The present invention is more particularly understood with reference to the following description of the disclosed embodiment as shown in FIG. 1, wherein a squeegee assembly is indicated generally at 10 and includes a liquid reservoir 11 and a squeegee head assembly 12. The squeegee assembly 10 of the disclosed embodiment is designed for use with a rotary screen printing application, and so the squeegee assembly is of elongate configuration to extend longitudinally through the closed rotary screen (not shown in FIG. 1). The reservoir 11 has a rectangular cross-section, although the sectional configuration of the reservoir is not considered to be a limitation of the present invention. A pipe 13 is connected to an end 14 of the reservoir 11 for flow communication with the interior region 15 of the reservoir. The pipe 13 terminates at an open end 16 that is turned facing upwardly, in the disclosed embodiment, and which is provided with suitable coupling structure for connection with a source of dye or other printing liquid. A support member 17 is attached to the reservoir 11 and is connected to extend outwardly from the other end 18 of the reservoir. The squeegee assembly 10 is supported within a rotary printing screen 27 while in use (see FIG. 2), by mounting structure which receives and is removably connected to the support member 17 and to the pipe 13. The mounting structure forms no part of the present invention and is not shown herein. It is preferred that the reservoir 11 be supported in a relative fixed position within a rotary screen, and so a clamp receiving member 19 is affixed to an appropriate location adjacent the end 14 of the reservoir to receive a clamp or other appropriate retaining device.
A pair of wall members 24 and 25 are mounted in downwardly depending relation to the underside of the reservoir 11. As best seen in FIGS. 2 and 3, the wall members 24 and 25 are spaced apart from each other to define a channel 26 extending along the longitudinal dimension of the wall members. The channel 26, which has an open end facing downwardly toward the rotary printing screen 27, is closed at the two longitudinal ends by the plates 28a and 28b. The upper end of the channel 26 is open and aligned with openings 29 in the bottom of the reservoir 11 for fluid flow communication with the interior region 15 of the reservoir.
The squeegee head assembly 12 includes a tee assembly 31 (FIG. 4) comprising a tee base 32 which extends below and longitudinally coextensive with the channel 26. The tee base 32 has an upper surface 33 which is substantially perpendicular to the vertical orientation of the channel 26. A number of guide members 34 are fastened to the upper surface 33 at spaced-apart intervals along the length of the upper surface, as best shown in FIG. 4. The width of each guide member 34 is sufficiently less than the width of the channel 26 to permit the guide members to be freely slidable for vertical movement within the channel. The spacing between each of the guide members 34 is bridged by a suitable structural member such as the member 35, attached to the guide members adjacent the uppermost portion of the ends thereof. The bridging member 35 increases the structural strength of the tee assembly 31 and also cooperates to provide a motion stop as set forth below. A plurality of fastening members, such as the bolts 36, extend through the two wall members 24 and 25 at intervals along the length of the wall members chosen to coincide with the spaces between adjacent ones of the guide members 34. Each of the bolts 36 is surrounded by a spacer 37, and it is apparent in FIG. 4 that each bolt 36 and spacer 37 lies beneath a bridging member 35 joining together two adjacent guide members 34. The bolts 36 thus retain the tee assembly 31 in place within the channel 26, and define the maximum extent to which the tee assembly can move downwardly from the reservoir 11.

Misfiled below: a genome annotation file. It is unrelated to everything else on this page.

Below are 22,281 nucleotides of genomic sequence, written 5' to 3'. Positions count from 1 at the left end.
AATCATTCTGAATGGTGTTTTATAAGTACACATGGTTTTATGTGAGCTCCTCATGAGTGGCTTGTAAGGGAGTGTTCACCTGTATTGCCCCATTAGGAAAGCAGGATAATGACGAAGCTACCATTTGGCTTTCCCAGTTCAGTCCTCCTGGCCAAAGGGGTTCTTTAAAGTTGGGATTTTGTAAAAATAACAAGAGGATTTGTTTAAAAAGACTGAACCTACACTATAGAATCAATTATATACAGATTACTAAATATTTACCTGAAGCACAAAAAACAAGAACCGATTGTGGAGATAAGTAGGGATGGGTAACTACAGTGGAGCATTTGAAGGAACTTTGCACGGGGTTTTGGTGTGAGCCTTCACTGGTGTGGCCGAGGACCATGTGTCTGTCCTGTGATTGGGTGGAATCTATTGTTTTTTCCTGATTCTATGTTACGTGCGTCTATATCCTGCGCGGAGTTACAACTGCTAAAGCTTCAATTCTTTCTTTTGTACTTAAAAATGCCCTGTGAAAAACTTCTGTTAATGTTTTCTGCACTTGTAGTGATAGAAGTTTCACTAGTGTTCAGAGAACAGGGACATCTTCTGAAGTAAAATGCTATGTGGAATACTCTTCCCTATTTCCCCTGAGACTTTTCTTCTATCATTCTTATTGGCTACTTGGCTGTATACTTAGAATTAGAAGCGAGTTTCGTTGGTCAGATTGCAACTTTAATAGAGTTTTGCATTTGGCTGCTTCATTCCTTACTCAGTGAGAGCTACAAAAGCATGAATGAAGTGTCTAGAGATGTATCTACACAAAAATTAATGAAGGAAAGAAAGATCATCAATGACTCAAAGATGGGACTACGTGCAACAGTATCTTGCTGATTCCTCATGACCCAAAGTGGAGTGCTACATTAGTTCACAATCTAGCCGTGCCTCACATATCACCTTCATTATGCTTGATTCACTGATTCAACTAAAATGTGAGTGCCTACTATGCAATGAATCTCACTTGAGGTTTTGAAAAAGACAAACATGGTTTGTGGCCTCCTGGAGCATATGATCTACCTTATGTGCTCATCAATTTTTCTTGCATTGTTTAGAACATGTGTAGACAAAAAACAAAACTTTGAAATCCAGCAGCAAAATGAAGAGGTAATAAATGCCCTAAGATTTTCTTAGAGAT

A row of openings 41 are provided in the tee base 32, extending through the tee base from the upper surface 33 into communication with a channel 42 extending longitudinally along the underside of the tee base. As shown in FIG. 4, each of the guide members 34 is provided with cutaway portions 43 above each of the openings 41 which would otherwise be obstructed by the guide members. An elongated metering gate 44 is received within suitable fluid-tight valve packing 45 within the channel 42. The metering gate 44, in the disclosed embodiment, is an elongate member of generally rectangular cross-section, extending the entire length of the longitudinal channel 42 formed in the tee base 32. Extending through the metering gate 44 is a row of openings 46 which are equal in number and in longitudinal spacing to the openings 41 in the tee base 32. An end 47 of the metering gate 44 extends longitudinally beyond the end of the tee base 32 for operative connection with a suitable linear actuating apparatus, such as the flexible cable 48 (FIG. 1) connected to an operating control 49. Extending upwardly from the end of the metering gate, the flexible cable 48 enters the extended end portion of the reservoir 11 and passes therein for connection with the actuating member 49 which is conventiently mounted on the pipe 13 extending from the end 14 of the reservoir. Although the disclosed arrangement of flexible cable 48 passing within the reservoir and printing liquid feed pipe is not essential to the operation of the present invention, the disclosed arrangement of the flexible cable places substantially all of that cable in a protected environment.